United States Senate Special Committee to Investigate Crime in Interstate Commerce
The United States Senate Special Committee to Investigate Crime in Interstate Commerce was a special committee of the United States Senate which existed from 1950 to 1951 and which investigated organized crime which crossed state borders in the United States. The committee became popularly known as the Kefauver Committee because of its chairman, Senator Estes Kefauver. The term capo di tutti capi was introduced to the U.S. public by the Kefauver Commission.
Genesis of the committee
Organized crime was the subject of a large number of widely read articles in several major newspapers and magazines in 1949. Several local "crime commissions" in major cities and states had also uncovered extensive corruption of the political process by organized crime. Many cities and states called for federal help in dealing with organized crime, yet federal law provided few tools for the U.S. government to do so. In particular, many cities and states were concerned with the way organized crime had infiltrated interstate commerce, and how it threatened to hold the American economy hostage through labor racketeering.
On January 5, 1950, Senator Estes Kefauver (D-Tennessee) introduced a resolution that would allow the Senate Committee on the Judiciary to investigate organized crime's role in interstate commerce. However, the Senate Committee on Interstate and Foreign Commerce already claimed jurisdiction over the issue. A compromise resolution was substituted which established a special committee of five Senators, whose membership would be drawn from both the Judiciary and Commerce committees. Debate over the substitute resolution was bitter and partisan, and the voting on the resolution extremely close. On May 3, 1950, Vice President Alben W. Barkley, sitting in his role as President of the United States Senate, cast the tie-breaking vote, and the Special Committee to Investigate Crime in Interstate Commerce was established.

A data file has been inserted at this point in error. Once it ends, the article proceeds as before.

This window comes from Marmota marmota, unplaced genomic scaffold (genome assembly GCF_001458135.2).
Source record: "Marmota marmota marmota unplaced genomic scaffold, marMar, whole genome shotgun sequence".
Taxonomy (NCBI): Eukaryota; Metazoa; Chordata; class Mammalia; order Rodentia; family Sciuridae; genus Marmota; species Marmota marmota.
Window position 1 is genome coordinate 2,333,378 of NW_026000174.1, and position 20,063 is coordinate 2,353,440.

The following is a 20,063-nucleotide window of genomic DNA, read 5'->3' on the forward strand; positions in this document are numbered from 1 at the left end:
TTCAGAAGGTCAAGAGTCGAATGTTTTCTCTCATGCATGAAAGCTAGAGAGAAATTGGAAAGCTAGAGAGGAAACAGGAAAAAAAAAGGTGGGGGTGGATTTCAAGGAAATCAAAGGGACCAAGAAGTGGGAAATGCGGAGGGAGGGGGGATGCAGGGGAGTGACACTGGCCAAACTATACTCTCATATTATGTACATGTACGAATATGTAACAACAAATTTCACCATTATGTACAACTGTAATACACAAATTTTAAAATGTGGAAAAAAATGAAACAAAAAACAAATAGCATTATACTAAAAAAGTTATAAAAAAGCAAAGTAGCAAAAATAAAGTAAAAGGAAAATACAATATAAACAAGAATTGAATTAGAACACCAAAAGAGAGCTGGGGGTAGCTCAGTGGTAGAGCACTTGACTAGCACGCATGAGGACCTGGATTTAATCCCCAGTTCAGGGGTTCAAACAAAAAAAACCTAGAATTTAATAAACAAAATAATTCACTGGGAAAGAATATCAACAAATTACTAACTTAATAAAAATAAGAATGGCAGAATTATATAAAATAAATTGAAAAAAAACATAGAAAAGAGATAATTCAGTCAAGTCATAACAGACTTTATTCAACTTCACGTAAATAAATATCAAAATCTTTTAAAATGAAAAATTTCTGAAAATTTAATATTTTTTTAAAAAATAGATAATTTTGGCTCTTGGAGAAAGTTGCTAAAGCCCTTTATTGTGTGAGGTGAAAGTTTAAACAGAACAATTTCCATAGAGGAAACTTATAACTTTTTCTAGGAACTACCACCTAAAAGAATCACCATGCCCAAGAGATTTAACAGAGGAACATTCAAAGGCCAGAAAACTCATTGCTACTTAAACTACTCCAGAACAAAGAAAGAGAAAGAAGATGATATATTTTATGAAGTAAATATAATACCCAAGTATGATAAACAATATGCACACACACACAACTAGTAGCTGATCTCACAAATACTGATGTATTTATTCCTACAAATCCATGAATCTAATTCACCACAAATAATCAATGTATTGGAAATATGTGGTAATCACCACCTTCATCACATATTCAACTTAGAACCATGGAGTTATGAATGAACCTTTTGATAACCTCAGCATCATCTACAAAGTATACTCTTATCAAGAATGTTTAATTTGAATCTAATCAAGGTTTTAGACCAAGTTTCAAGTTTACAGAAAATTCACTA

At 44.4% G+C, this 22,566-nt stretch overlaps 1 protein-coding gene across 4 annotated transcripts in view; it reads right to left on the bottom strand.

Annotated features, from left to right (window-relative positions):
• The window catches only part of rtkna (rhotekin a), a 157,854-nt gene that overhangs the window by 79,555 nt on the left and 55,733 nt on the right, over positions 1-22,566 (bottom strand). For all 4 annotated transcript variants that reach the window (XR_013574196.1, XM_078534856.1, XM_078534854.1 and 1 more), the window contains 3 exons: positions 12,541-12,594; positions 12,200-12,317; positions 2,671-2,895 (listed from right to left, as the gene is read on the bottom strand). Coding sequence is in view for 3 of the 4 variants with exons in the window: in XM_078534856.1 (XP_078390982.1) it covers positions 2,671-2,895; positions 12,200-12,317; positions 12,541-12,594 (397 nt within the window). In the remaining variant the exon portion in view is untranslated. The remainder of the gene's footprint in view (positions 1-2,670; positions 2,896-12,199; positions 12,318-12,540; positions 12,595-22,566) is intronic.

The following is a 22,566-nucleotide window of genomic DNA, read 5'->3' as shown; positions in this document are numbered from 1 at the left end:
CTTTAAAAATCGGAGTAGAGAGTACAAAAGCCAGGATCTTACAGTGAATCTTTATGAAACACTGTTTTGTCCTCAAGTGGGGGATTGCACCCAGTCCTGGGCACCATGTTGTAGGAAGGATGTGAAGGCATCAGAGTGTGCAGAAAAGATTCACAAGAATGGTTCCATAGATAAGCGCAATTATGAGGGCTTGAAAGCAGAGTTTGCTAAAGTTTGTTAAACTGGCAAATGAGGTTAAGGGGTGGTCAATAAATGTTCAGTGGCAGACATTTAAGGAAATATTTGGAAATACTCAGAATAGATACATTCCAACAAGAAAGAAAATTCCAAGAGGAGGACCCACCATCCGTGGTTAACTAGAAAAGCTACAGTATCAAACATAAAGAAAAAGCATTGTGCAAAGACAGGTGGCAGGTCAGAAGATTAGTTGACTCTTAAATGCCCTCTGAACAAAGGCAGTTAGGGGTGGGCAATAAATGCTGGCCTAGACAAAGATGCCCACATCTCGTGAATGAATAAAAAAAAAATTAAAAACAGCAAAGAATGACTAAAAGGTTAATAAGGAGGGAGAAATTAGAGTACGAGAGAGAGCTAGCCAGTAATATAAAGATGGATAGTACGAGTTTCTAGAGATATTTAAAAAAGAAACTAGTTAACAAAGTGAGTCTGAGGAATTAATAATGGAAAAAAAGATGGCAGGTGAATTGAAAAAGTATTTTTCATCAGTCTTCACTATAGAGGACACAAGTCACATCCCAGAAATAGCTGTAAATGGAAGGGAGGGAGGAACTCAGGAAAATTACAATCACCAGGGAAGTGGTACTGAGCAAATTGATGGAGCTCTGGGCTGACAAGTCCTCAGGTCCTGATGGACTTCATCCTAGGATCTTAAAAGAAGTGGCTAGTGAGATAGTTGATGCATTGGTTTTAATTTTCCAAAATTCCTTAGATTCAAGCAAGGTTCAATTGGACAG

Committee work and history
Barkley, as President of the Senate, was empowered to choose the committee's members. They included: Kefauver; Herbert O'Conor (Maryland), Lester C. Hunt (Wyoming), Alexander Wiley (Wisconsin), and Charles W. Tobey (New Hampshire).
The Kefauver Committee held hearings in 14 major cities across the United States. More than 600 witnesses testified. Many of the committee's hearings were televised live on national television to large audiences, providing many Americans with their first glimpse of organized crime's influence in the U.S. Among the more notorious figures who appeared before the committee were Tony "Joe Batters" Accardo, Louis "Little New York" Campagna, Mickey Cohen, Willie Moretti, Frank Costello, Jake "Greasy Thumb" Guzik, Meyer Lansky, Paul "The Waiter" Ricca, Virginia Hill (former Joe Adonis-Chicago Outfit messenger and mobster Benjamin Siegel's girlfriend), and four of Irish mob boss Enoch "Nucky" Johnson's former policemen in Atlantic City were also called forth. Kefauver became a nationally recognized figure, and the committee enabled him to run for President of the United States in 1952 and 1956 (his runs failed, but he became his party's vice presidential nominee in 1956).